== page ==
Compare Photos Side-by-side in Elements

Being able to compare your photos and media side-by-side is very useful. One image can be kept in a fixed position and scale, on one side of your screen, while on the other side, you can cycle through other images and then compare them for similarity of composition or content.

Go to Full Screen view by selecting View > Full Screen (Cmd + F11); you will need to access your Film Strip. If it isn’t visible, you can click Cmd + F on your keyboard to make it visible at the bottom of your screen. Bring up the Control bar and click on the View icon.

The view options available to you are quite straightforward. When you click the View icon, a small menu will pop up with the option to either view the images in the Side by Side orientation, or to view them horizontally, with one above the other across the width of the screen.

In this example, choose the Side by Side view option. Select your primary image from the Film Strip and it will be displayed on the left as image 1. The next image in the series will be marked as image 2. Image 1 will be active by default with a blue box around it. You need to click image 2 to make it active.

Any operation you perform on the image, whether it is an edit or adding keywords, for example, will only be applied to the image that is currently active. In this case, image 2 will be the one that is affected by any changes you make to it.

If you click image 1 to make it active again and then select a new image from your Film Strip, the newly chosen image will become the new image 1. If you wish, you can press the Tab key on your keyboard to alternate between having image 1, or image 2 as the active image, at any time.

Now make image 2 active, then, if you press your right arrow key, or the Next Media button, you can flip though images in your Film Strip and view them as image 2, on the right of the screen. Image 1 will remain fixed until you opt to change it, if required.

The active image can be viewed at different magnifications by rotating the scroll wheel on your mouse, if you have one. Otherwise, you can use the Cmd key and either the minus (-) or plus (+) keys to alter the magnification at which you view the photo. The image can also be dragged around if required.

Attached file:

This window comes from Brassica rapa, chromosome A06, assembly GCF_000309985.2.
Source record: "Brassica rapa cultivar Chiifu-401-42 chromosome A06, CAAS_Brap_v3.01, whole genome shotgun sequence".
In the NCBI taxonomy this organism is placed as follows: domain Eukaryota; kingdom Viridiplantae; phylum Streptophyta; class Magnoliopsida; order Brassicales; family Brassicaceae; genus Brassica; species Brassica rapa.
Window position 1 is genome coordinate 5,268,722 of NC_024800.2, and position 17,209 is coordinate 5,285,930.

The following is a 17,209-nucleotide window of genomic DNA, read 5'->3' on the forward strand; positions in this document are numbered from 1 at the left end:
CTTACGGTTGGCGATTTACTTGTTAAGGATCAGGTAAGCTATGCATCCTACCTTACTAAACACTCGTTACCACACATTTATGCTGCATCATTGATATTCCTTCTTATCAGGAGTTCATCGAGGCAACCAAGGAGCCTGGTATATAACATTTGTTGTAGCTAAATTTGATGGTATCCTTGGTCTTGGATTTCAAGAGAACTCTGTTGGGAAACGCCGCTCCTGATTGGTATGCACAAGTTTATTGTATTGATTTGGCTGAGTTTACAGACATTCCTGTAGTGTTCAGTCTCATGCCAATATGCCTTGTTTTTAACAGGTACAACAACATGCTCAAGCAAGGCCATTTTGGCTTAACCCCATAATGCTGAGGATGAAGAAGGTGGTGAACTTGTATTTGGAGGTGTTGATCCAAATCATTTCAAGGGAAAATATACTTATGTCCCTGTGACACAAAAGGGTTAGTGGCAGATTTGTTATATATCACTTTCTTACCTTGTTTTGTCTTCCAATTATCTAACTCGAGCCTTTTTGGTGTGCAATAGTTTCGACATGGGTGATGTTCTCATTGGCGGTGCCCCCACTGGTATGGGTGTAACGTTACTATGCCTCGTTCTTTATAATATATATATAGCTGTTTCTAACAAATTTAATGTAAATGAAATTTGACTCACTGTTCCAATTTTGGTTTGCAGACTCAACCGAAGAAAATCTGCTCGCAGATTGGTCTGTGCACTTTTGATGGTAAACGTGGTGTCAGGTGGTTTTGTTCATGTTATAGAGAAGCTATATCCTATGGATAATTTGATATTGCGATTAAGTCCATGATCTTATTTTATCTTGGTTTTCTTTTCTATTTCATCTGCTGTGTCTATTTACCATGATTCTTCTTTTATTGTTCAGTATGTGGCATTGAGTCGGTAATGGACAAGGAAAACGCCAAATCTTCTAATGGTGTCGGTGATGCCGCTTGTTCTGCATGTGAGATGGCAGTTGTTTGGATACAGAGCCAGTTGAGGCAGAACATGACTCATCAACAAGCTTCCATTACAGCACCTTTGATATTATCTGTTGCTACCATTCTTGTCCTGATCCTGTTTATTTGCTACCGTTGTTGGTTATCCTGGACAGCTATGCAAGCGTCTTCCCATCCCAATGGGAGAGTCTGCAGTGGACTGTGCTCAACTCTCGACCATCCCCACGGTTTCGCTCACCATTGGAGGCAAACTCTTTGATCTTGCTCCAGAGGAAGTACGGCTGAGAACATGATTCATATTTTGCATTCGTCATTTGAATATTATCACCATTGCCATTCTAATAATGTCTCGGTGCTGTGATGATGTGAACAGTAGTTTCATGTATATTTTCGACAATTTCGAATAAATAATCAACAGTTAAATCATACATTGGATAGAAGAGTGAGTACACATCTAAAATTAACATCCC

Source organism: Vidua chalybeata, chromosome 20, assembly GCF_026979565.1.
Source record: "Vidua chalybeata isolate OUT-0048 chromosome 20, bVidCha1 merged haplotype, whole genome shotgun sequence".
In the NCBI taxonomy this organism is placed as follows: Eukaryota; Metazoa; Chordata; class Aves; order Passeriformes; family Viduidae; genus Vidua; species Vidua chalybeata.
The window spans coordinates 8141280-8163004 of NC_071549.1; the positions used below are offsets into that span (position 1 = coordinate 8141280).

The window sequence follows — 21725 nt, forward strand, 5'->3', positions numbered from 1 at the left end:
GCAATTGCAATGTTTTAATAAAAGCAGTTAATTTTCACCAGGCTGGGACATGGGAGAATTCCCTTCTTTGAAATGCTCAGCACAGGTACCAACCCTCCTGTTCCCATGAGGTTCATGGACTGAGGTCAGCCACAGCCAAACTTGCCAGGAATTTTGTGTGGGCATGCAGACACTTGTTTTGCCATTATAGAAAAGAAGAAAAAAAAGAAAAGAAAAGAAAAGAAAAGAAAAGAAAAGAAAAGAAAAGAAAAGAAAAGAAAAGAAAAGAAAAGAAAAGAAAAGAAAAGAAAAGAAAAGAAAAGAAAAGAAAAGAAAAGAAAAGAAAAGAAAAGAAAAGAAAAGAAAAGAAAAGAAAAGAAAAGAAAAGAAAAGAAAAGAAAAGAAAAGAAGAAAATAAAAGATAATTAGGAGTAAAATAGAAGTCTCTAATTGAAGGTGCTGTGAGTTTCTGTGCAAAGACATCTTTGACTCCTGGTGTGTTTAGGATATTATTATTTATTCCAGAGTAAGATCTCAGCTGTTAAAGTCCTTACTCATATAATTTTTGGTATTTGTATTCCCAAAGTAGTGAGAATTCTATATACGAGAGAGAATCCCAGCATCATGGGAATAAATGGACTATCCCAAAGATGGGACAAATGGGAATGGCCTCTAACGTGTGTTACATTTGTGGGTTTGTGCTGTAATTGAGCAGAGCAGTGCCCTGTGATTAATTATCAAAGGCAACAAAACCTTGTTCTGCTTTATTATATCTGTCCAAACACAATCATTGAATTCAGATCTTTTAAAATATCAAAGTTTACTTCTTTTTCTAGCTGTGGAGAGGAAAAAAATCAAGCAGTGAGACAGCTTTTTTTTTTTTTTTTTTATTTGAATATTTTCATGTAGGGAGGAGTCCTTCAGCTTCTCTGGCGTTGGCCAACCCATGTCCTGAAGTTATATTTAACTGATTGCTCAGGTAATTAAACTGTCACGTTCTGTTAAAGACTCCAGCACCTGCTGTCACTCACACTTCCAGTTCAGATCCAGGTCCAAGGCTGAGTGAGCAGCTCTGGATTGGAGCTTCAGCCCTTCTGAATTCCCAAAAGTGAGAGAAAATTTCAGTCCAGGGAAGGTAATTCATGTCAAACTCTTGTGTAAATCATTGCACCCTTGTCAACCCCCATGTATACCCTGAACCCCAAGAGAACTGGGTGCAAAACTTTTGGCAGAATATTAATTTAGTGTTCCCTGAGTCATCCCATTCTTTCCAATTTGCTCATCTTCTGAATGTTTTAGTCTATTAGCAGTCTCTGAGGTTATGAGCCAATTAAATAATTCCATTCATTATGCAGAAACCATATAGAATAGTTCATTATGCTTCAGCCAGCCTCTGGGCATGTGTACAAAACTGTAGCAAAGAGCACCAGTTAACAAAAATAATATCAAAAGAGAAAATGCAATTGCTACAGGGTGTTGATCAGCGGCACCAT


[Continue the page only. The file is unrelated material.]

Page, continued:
If you are viewing two very similar photos and want to be able to compare them very closely, you can choose to synchronise the panning and zooming of the photos so they both scale and move at the same time, then if one is moved, the other will move in unison. Click the Sync icon to do this.

If you click on the View icon again, the View Options menu will pop up. You will see that there is a full screen option, or you can choose the Above and Below view option instead. This places the images one above the other, horizontally, across the screen.

Each image, that is currently selected, can have some simple edits applied to it. With an image active, click on the Fix icon in the Control bar and the Quick Edit panel will open. You can apply a star rating, rotate the image and delete it, or mark it for printing. Press Exit to quit Full Screen.

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Russ Ware

Russ has been testing, reviewing and writing guides for tech since the heady days of Windows 95 and the Sega Saturn. A self-confessed (and proud) geek about all things tech, if it has LED's, a screen, beeps or has source code, Russ will want to master it (and very likely take it apart to see how it works...)

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